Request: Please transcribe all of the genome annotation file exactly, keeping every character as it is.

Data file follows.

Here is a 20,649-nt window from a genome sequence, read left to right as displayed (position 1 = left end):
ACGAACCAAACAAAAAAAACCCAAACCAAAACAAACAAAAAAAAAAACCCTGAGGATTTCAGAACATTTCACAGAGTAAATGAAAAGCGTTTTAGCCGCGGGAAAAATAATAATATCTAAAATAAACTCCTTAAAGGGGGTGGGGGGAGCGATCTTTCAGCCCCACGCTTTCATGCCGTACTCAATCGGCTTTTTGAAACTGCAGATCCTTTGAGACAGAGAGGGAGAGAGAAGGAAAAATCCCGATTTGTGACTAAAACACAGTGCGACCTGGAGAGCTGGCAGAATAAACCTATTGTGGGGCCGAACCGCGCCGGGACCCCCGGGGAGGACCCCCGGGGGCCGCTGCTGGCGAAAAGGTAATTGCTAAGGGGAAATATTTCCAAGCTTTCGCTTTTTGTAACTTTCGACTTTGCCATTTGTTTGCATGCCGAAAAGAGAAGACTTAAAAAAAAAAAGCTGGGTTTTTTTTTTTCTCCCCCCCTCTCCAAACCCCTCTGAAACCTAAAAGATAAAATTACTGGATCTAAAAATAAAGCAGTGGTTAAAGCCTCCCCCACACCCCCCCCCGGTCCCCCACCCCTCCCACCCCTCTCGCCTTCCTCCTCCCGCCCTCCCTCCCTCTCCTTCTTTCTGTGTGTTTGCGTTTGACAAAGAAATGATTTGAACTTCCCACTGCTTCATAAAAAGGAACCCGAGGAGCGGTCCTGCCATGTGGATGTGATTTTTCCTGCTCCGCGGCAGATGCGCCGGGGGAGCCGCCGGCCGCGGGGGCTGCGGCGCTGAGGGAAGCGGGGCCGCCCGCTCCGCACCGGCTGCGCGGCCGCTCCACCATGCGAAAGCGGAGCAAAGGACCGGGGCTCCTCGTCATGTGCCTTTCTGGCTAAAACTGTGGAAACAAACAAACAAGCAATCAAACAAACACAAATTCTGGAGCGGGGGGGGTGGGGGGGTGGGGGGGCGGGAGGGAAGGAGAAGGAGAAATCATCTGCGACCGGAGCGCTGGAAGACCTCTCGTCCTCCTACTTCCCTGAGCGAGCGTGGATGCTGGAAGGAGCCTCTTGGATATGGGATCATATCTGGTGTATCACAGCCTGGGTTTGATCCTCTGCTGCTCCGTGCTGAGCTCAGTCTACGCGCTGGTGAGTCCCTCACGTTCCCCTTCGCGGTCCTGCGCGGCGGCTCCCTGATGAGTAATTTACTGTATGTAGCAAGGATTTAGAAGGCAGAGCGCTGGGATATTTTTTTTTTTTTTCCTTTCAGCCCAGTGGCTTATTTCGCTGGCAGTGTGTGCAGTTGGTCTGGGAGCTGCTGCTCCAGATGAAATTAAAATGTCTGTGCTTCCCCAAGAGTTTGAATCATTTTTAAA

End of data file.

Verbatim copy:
Here is a 20,649-nt window from a genome sequence, read left to right as displayed (position 1 = left end):
ACGAACCAAACAAAAAAAACCCAAACCAAAACAAACAAAAAAAAAAACCCTGAGGATTTCAGAACATTTCACAGAGTAAATGAAAAGCGTTTTAGCCGCGGGAAAAATAATAATATCTAAAATAAACTCCTTAAAGGGGGTGGGGGGAGCGATCTTTCAGCCCCACGCTTTCATGCCGTACTCAATCGGCTTTTTGAAACTGCAGATCCTTTGAGACAGAGAGGGAGAGAGAAGGAAAAATCCCGATTTGTGACTAAAACACAGTGCGACCTGGAGAGCTGGCAGAATAAACCTATTGTGGGGCCGAACCGCGCCGGGACCCCCGGGGAGGACCCCCGGGGGCCGCTGCTGGCGAAAAGGTAATTGCTAAGGGGAAATATTTCCAAGCTTTCGCTTTTTGTAACTTTCGACTTTGCCATTTGTTTGCATGCCGAAAAGAGAAGACTTAAAAAAAAAAAGCTGGGTTTTTTTTTTTCTCCCCCCCTCTCCAAACCCCTCTGAAACCTAAAAGATAAAATTACTGGATCTAAAAATAAAGCAGTGGTTAAAGCCTCCCCCACACCCCCCCCCGGTCCCCCACCCCTCCCACCCCTCTCGCCTTCCTCCTCCCGCCCTCCCTCCCTCTCCTTCTTTCTGTGTGTTTGCGTTTGACAAAGAAATGATTTGAACTTCCCACTGCTTCATAAAAAGGAACCCGAGGAGCGGTCCTGCCATGTGGATGTGATTTTTCCTGCTCCGCGGCAGATGCGCCGGGGGAGCCGCCGGCCGCGGGGGCTGCGGCGCTGAGGGAAGCGGGGCCGCCCGCTCCGCACCGGCTGCGCGGCCGCTCCACCATGCGAAAGCGGAGCAAAGGACCGGGGCTCCTCGTCATGTGCCTTTCTGGCTAAAACTGTGGAAACAAACAAACAAGCAATCAAACAAACACAAATTCTGGAGCGGGGGGGGTGGGGGGGTGGGGGGGCGGGAGGGAAGGAGAAGGAGAAATCATCTGCGACCGGAGCGCTGGAAGACCTCTCGTCCTCCTACTTCCCTGAGCGAGCGTGGATGCTGGAAGGAGCCTCTTGGATATGGGATCATATCTGGTGTATCACAGCCTGGGTTTGATCCTCTGCTGCTCCGTGCTGAGCTCAGTCTACGCGCTGGTGAGTCCCTCACGTTCCCCTTCGCGGTCCTGCGCGGCGGCTCCCTGATGAGTAATTTACTGTATGTAGCAAGGATTTAGAAGGCAGAGCGCTGGGATATTTTTTTTTTTTTTCCTTTCAGCCCAGTGGCTTATTTCGCTGGCAGTGTGTGCAGTTGGTCTGGGAGCTGCTGCTCCAGATGAAATTAAAATGTCTGTGCTTCCCCAAGAGTTTGAATCATTTTTAAA